Pastor Maldonado is determined to prove he can keep his fiery temper in check after swapping a potentially winning Williams for a lacklustre Lotus.
As part of a Williams team enduring the worst season in the Grove marque’s illustrious history last year, Maldonado announced shortly before the end of the campaign he was quitting to join Enstone-based Lotus.
With hindsight, the decision appears to be a wretched one as Williams proved in pre-season testing they will be one of the teams to beat.
As for Lotus, after skipping the first test due to the late build of their car, they completed the lowest mileage of the 11 teams over the second and third tests in Bahrain due to a litany of problems.
Their issues are reportedly so bad the cars may struggle to complete the first lap of tomorrow’s season-opening Australian Grand Prix.
Indeed, only Romain Grosjean actually managed to post a time in yesterday’s final practice.
That could be the spark that ignites Maldonado’s ire as he has been known to vent his fury in the past when situations do not go his way.
But the 29-year-old is ready to show his calm side, as he said: “In the past I have had a very bad experience sometimes, but sometimes I have had a very good experience.
“It’s normal you have bad days – not only as the driver, but even for the team.
“I am like that: human and not a robot like you, like all of you. I’m just driving the car.
“I’m fully focused on racing, on doing my best, so we need to work hard to try to solve all of the problems and at the moment it’s quite tough.
“The cars are very complicated and we need to go very deep on small details, so we need more focus on the car rather than other things.
“So here I am, very optimistic, looking forward and being positive while working very hard with my team.”
Despite seemingly jumping out of the frying pan and into the fire in switching from Williams to Lotus, Maldonado insists he has no regrets.
“They (Williams) have a good car, working quite hard from what they had last year – that’s obvious,” the Venezuelan added.
“From an aerodynamic point of view, the car is very similar to what we had last year. It’s the (Mercedes) engine making the difference at the moment.
“It’s a good team, as they have shown in the past, although they had some years without success. But they’ve a great place in Grove with good people working.
“But I’m also in a good team who have won in the past and who have a good factory, so why not have a good car? I’ve no worries.”
Meanwhile, Sir Frank Williams feels it is imperative his team capitalise on the rules overhaul for this season if his Grove-based outfit are to forget the pain of the worst campaign in their history.
After amassing a paltry five points in 2013, Williams certainly came out fighting in pre-season testing as their latest car proved reliable and quick.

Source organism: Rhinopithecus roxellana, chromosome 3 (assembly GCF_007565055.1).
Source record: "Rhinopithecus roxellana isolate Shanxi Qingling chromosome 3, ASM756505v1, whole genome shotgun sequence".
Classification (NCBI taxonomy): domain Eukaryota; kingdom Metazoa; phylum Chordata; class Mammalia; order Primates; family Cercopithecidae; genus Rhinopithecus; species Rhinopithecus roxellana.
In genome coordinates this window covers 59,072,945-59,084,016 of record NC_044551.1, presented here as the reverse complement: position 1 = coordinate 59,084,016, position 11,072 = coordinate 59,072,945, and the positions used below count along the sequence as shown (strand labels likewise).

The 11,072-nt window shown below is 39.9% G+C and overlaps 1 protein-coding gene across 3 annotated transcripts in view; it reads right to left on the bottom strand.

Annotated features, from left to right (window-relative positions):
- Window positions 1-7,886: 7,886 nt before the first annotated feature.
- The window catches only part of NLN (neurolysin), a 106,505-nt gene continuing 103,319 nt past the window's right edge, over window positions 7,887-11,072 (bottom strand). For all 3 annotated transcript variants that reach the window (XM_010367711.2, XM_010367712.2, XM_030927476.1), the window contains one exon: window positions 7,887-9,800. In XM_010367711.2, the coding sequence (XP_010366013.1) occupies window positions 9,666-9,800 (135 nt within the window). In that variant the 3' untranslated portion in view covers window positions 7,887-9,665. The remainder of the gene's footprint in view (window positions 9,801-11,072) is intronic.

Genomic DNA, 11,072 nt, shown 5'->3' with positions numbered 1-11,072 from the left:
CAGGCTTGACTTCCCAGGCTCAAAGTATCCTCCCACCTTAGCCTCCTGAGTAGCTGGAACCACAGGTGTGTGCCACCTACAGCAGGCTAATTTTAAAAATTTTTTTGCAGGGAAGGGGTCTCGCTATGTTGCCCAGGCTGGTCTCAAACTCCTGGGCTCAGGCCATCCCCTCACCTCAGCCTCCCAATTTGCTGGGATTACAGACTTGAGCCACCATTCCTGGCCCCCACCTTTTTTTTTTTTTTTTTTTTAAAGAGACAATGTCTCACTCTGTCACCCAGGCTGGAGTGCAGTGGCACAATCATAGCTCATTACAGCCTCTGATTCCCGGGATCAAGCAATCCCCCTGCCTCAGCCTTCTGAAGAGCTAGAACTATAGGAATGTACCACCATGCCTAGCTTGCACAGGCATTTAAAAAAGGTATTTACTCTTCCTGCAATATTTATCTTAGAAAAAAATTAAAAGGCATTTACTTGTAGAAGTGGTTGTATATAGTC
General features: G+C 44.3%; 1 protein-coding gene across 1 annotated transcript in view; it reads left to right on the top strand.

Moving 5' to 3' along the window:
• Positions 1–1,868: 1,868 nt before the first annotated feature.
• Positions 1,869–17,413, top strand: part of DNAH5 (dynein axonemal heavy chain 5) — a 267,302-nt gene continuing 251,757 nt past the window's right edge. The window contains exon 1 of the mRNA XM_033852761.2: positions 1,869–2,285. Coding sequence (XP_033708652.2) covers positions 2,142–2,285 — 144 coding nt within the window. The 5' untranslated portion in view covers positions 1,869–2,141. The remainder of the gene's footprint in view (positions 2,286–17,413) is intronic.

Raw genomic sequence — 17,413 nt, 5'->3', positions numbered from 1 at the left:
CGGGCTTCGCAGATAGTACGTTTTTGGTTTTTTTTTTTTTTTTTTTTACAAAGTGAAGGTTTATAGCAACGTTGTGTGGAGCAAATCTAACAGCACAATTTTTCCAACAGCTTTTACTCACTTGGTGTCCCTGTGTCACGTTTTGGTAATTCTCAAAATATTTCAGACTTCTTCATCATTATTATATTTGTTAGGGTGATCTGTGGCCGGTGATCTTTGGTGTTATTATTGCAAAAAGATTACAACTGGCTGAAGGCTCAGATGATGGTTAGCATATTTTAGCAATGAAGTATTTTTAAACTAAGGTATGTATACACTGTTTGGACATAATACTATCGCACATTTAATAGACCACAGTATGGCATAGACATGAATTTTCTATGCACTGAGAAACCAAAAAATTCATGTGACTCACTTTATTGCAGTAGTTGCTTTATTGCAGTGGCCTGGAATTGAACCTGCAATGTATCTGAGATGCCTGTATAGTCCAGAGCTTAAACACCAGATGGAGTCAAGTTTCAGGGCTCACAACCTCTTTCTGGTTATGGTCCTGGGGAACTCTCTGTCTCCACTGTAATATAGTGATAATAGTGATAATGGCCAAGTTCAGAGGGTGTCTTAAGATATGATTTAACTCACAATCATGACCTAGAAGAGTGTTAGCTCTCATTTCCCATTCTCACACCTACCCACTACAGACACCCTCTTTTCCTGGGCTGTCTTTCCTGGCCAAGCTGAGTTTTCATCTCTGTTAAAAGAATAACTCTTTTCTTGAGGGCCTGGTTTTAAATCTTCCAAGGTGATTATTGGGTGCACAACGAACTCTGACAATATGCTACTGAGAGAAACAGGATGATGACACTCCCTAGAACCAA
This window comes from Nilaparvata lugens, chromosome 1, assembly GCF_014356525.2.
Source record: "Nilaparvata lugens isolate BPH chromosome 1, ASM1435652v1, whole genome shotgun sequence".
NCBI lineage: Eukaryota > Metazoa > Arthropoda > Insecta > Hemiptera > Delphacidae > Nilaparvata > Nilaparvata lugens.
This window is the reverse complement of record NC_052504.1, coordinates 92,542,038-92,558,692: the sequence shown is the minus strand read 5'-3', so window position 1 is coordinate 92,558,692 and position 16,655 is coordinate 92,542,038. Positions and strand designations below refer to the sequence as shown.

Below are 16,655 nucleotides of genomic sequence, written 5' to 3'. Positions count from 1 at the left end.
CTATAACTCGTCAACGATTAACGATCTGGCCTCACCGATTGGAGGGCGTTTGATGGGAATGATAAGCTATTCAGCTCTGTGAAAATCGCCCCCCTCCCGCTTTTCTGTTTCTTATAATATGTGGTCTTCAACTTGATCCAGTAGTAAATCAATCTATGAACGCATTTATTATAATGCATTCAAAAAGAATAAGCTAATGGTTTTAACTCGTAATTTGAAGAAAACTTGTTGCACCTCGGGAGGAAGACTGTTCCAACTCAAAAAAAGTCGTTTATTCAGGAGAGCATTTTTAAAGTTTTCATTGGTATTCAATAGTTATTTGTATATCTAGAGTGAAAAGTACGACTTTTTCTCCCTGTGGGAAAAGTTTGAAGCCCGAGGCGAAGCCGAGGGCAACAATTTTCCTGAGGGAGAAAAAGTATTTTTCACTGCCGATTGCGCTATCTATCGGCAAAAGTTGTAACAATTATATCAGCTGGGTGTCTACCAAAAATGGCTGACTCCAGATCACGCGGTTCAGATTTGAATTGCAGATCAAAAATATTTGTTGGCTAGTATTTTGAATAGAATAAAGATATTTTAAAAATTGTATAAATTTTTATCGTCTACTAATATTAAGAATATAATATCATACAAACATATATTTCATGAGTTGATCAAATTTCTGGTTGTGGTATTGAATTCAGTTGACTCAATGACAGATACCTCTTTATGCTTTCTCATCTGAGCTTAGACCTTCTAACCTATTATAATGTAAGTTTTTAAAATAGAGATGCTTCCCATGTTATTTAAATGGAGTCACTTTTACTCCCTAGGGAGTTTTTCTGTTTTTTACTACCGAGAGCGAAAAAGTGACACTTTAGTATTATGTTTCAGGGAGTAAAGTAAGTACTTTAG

The Williams form was such that, along with Mercedes, they head into tomorrow’s season-opening Australian Grand Prix as one of the favourites to take the chequered flag.
Leading their attempted comeback will be Brazilian driver Felipe Massa, who has joined from Ferrari, and his teammate Valtteri Bottas.
With just one win to their name over the last nine-and-a-half years, the fact Williams are poised to spring from near the back of the grid to the front is testament to the new sweeping regulation changes that have been introduced for this season.
“A team like Williams, with our history, facilities, and personnel, should be mixing it up at the sharp end of the grid,” said team principal Williams.
“The regulation changes have reset the field to some extent, and we need to capitalise on this opportunity.
“I’m under no illusion it will take time for our new technical team to make their mark.
“But I will be looking for us to make a strong improvement from last year and regularly finish in the points at a wide range of circuits.
“Reliability will be paramount in the first few races of the season and we are looking strong in that regard.”
Elsewhere, Max Chilton is ready to end Marussia’s points drought after becoming a fitness freak over the winter.
After four seasons in Formula 1 without a point, the Banbury marque stand poised to rid themselves of such a horrid statistic.
“I’m more motivated and physically ready than I ever have been,” said Chilton, whose teammate is Jules Bianchi.
“Everyone always says they have trained more over the winter than they have ever done, but with me that is 100 per cent true.
“I had two weeks off after Brazil (the final race of last season), but then after that I trained every single day more than ever, bar one Sunday and Christmas Day.
“I approached it well, I feel really ready for this season, and it would mean everything to me to claim the team’s first point.”
Leafield's Caterham complete Oxfordshire’s teams in 2014, with Marcus Ericsson and Kamui Kobayashi their drivers.